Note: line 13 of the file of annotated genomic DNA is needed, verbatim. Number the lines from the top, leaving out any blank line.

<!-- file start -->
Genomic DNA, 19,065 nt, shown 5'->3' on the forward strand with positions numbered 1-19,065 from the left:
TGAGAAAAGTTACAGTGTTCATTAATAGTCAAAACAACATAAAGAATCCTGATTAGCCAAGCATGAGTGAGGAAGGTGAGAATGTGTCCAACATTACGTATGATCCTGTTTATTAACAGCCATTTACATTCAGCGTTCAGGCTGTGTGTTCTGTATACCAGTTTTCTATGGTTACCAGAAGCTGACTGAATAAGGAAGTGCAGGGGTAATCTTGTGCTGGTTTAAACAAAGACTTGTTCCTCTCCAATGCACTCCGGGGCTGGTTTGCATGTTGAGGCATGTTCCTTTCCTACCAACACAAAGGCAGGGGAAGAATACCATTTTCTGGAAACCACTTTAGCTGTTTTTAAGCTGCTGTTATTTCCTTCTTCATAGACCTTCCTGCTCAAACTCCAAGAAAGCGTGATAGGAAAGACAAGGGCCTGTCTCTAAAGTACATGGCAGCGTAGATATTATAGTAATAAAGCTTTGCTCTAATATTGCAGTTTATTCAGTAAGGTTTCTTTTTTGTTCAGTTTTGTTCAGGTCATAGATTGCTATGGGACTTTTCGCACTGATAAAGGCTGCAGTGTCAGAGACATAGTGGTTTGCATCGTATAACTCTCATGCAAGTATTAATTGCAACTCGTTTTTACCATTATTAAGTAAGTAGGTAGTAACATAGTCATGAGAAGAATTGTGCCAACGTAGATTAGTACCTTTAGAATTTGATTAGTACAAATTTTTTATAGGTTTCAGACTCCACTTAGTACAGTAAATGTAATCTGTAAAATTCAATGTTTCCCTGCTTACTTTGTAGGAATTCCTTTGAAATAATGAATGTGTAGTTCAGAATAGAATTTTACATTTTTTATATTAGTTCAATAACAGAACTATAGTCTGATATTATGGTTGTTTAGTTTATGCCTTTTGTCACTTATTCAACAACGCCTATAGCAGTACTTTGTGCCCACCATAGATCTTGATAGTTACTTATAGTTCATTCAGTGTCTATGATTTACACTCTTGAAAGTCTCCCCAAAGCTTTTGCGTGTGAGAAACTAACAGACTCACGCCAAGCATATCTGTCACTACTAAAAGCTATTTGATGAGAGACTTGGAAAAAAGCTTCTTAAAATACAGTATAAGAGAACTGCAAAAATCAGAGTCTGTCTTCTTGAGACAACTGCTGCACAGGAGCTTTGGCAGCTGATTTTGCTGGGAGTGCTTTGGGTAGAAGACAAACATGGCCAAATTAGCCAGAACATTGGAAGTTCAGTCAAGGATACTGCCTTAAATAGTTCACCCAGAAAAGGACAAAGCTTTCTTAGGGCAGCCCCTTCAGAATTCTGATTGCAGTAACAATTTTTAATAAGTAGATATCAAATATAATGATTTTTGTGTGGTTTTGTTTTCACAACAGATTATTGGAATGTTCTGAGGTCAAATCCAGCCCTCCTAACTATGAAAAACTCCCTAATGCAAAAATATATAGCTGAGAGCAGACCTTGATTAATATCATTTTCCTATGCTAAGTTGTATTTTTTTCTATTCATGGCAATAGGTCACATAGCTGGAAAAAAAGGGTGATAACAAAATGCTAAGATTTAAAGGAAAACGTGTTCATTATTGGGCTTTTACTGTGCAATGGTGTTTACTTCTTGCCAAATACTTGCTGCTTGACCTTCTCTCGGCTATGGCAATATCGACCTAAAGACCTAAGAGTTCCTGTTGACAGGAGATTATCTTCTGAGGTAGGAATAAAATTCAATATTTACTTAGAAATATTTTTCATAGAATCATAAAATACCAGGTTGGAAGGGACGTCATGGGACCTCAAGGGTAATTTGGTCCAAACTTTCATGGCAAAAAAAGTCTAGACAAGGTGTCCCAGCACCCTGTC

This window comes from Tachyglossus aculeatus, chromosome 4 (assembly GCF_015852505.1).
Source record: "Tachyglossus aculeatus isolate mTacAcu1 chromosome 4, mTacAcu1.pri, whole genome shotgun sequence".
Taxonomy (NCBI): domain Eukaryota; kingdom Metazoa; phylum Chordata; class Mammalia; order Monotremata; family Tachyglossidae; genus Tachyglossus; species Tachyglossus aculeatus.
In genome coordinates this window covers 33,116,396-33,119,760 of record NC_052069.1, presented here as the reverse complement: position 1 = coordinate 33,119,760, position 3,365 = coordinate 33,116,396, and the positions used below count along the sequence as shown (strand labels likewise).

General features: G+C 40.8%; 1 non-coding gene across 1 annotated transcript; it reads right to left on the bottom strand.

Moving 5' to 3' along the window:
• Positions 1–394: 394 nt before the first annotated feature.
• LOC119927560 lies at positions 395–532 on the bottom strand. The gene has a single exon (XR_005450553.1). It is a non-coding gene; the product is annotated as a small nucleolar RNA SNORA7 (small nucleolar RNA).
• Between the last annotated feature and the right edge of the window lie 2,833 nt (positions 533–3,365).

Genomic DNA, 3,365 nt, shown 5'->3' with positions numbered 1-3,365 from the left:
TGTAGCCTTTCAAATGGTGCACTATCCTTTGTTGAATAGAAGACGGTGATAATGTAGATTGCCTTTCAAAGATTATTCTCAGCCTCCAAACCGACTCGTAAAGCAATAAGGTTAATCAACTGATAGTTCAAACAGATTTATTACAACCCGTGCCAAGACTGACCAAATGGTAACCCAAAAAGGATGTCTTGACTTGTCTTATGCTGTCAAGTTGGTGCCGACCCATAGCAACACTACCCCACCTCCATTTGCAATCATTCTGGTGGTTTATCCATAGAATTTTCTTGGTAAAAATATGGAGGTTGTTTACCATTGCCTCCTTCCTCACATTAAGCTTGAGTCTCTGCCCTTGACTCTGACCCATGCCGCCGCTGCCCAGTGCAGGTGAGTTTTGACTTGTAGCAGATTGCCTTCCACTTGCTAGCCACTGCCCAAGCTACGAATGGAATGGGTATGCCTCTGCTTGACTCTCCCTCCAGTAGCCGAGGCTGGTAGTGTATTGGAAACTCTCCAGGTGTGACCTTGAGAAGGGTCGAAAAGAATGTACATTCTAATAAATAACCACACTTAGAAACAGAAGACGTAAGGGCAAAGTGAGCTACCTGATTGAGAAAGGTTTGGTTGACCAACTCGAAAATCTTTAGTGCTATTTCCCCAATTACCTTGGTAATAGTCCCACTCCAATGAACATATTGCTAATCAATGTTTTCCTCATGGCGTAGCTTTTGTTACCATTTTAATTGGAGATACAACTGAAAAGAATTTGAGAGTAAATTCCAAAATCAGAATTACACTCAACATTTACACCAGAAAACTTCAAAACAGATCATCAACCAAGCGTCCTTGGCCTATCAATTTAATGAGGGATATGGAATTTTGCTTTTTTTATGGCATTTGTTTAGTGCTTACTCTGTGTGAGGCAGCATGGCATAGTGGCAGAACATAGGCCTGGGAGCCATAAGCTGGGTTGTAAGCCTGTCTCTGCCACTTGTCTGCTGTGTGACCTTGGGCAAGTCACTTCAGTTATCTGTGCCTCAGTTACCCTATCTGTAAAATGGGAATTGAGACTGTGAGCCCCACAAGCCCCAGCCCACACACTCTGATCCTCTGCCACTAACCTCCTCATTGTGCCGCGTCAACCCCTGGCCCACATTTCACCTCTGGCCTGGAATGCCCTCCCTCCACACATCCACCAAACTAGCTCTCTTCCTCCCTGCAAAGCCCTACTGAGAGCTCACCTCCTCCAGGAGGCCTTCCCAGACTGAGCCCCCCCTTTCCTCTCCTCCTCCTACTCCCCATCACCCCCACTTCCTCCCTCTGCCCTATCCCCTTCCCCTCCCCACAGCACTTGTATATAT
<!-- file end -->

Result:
TGTAGCCTTTCAAATGGTGCACTATCCTTTGTTGAATAGAAGACGGTGATAATGTAGATTGCCTTTCAAAGATTATTCTCAGCCTCCAAACCGACTCGTAAAGCAATAAGGTTAATCAACTGATAGTTCAAACAGATTTATTACAACCCGTGCCAAGACTGACCAAATGGTAACCCAAAAAGGATGTCTTGACTTGTCTTATGCTGTCAAGTTGGTGCCGACCCATAGCAACACTACCCCACCTCCATTTGCAATCATTCTGGTGGTTTATCCATAGAATTTTCTTGGTAAAAATATGGAGGTTGTTTACCATTGCCTCCTTCCTCACATTAAGCTTGAGTCTCTGCCCTTGACTCTGACCCATGCCGCCGCTGCCCAGTGCAGGTGAGTTTTGACTTGTAGCAGATTGCCTTCCACTTGCTAGCCACTGCCCAAGCTACGAATGGAATGGGTATGCCTCTGCTTGACTCTCCCTCCAGTAGCCGAGGCTGGTAGTGTATTGGAAACTCTCCAGGTGTGACCTTGAGAAGGGTCGAAAAGAATGTACATTCTAATAAATAACCACACTTAGAAACAGAAGACGTAAGGGCAAAGTGAGCTACCTGATTGAGAAAGGTTTGGTTGACCAACTCGAAAATCTTTAGTGCTATTTCCCCAATTACCTTGGTAATAGTCCCACTCCAATGAACATATTGCTAATCAATGTTTTCCTCATGGCGTAGCTTTTGTTACCATTTTAATTGGAGATACAACTGAAAAGAATTTGAGAGTAAATTCCAAAATCAGAATTACACTCAACATTTACACCAGAAAACTTCAAAACAGATCATCAACCAAGCGTCCTTGGCCTATCAATTTAATGAGGGATATGGAATTTTGCTTTTTTTATGGCATTTGTTTAGTGCTTACTCTGTGTGAGGCAGCATGGCATAGTGGCAGAACATAGGCCTGGGAGCCATAAGCTGGGTTGTAAGCCTGTCTCTGCCACTTGTCTGCTGTGTGACCTTGGGCAAGTCACTTCAGTTATCTGTGCCTCAGTTACCCTATCTGTAAAATGGGAATTGAGACTGTGAGCCCCACAAGCCCCAGCCCACACACTCTGATCCTCTGCCACTAACCTCCTCATTGTGCCGCGTCAACCCCTGGCCCACATTTCACCTCTGGCCTGGAATGCCCTCCCTCCACACATCCACCAAACTAGCTCTCTTCCTCCCTGCAAAGCCCTACTGAGAGCTCACCTCCTCCAGGAGGCCTTCCCAGACTGAGCCCCCCCTTTCCTCTCCTCCTCCTACTCCCCATCACCCCCACTTCCTCCCTCTGCCCTATCCCCTTCCCCTCCCCACAGCACTTGTATATAT